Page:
Last Thursday, Cristi Beaumont spoke to our class about Drug Court and her experience with the grant writing process. The drug court program sounds like an amazing program for individuals who utilize it. Drug court integrates substance abusers into society by helping them find employment and housing. Something Cristi said about the program I found especially interesting was the progressive punishments. The people who run this program understand that addiction is a disease and the clients are going to have slip ups and make mistakes. Progressive punishments are utilized instead of handing out the harshest punishment for a very first offense.
The authors showed that with the growing criteria for offenders to be submitted to drug programs caused a “widening net” effect. This effect causes many offenders who would have needed help with their addicted fall-through and are incarcerated. These individuals then contribute to the growing population of prisons and jails. I agree with the author’s idea to fix this problem by creating more drug court programs with will allow more offenders to filter through to get help. Another fix for drug courts is to widen the restrictions of offenders and allow more addicted offenders into the drug courts. This also will allow numerous offenders to get the help that they need and hopefully not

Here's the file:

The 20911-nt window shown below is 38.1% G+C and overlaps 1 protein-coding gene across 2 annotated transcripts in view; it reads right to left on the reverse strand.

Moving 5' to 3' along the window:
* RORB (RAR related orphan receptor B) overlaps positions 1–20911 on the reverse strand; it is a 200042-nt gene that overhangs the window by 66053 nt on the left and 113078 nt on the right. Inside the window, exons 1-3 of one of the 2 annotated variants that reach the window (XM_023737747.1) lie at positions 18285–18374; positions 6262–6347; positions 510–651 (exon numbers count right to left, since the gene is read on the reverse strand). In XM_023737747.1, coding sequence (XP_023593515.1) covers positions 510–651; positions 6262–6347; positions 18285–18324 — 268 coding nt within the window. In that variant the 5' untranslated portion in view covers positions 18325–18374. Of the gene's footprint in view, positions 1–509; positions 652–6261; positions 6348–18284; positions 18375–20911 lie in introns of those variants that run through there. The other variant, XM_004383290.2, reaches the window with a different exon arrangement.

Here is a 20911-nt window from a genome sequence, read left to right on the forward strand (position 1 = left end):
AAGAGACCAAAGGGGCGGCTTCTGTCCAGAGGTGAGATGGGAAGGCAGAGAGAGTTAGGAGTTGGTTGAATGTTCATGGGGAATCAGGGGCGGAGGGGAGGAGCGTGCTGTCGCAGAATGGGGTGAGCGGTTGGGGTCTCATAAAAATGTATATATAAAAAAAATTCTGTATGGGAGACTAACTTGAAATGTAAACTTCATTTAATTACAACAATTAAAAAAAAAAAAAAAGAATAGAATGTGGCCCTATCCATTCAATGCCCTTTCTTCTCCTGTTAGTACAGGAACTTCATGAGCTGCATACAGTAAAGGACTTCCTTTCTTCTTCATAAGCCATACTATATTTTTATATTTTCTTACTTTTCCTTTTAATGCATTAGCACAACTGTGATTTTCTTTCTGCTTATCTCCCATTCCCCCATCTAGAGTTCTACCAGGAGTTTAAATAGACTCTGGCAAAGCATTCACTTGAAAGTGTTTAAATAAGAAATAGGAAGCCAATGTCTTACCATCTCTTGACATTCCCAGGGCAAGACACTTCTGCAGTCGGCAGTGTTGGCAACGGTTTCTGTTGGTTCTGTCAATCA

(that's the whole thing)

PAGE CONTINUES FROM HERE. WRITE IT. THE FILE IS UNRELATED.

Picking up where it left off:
Currently, drug courts have been proven to be successful at reducing recidivism of offenders. In the United States there are about 120,000 people receiving help in order to rehabilitate them and to try to reduce the chances of recidivism (Office of National Drug Control Policy, 2011). These programs require individuals to participate in the programs for a minimum of one year. During this year the individuals are required to appear in court and be drug tested at
The drug treatments programs that prisons offer is beneficial in several different aspects. Although, inmates are viewed in a bad appearance in the community. However, the victim is the direct costumer and the
Other programs such as the drug anonymous may help with those who are struggling to cope with addiction. These programs can help on the inside of prison as well the outside when inmates enter a lot of the time it’s a drug related offense. By enrolling in these programs it’s a sign of self-improvement for the individual when it comes to “good time” or a projected release. This program can help aid for housing such as, twelve step programs or half way houses that deal with addicts. Sending drug abusers to community-based treatment programs rather than prison could help reduce crime and save the criminal justice system billions of dollars, according to a new study by researchers at RTI International and Temple University.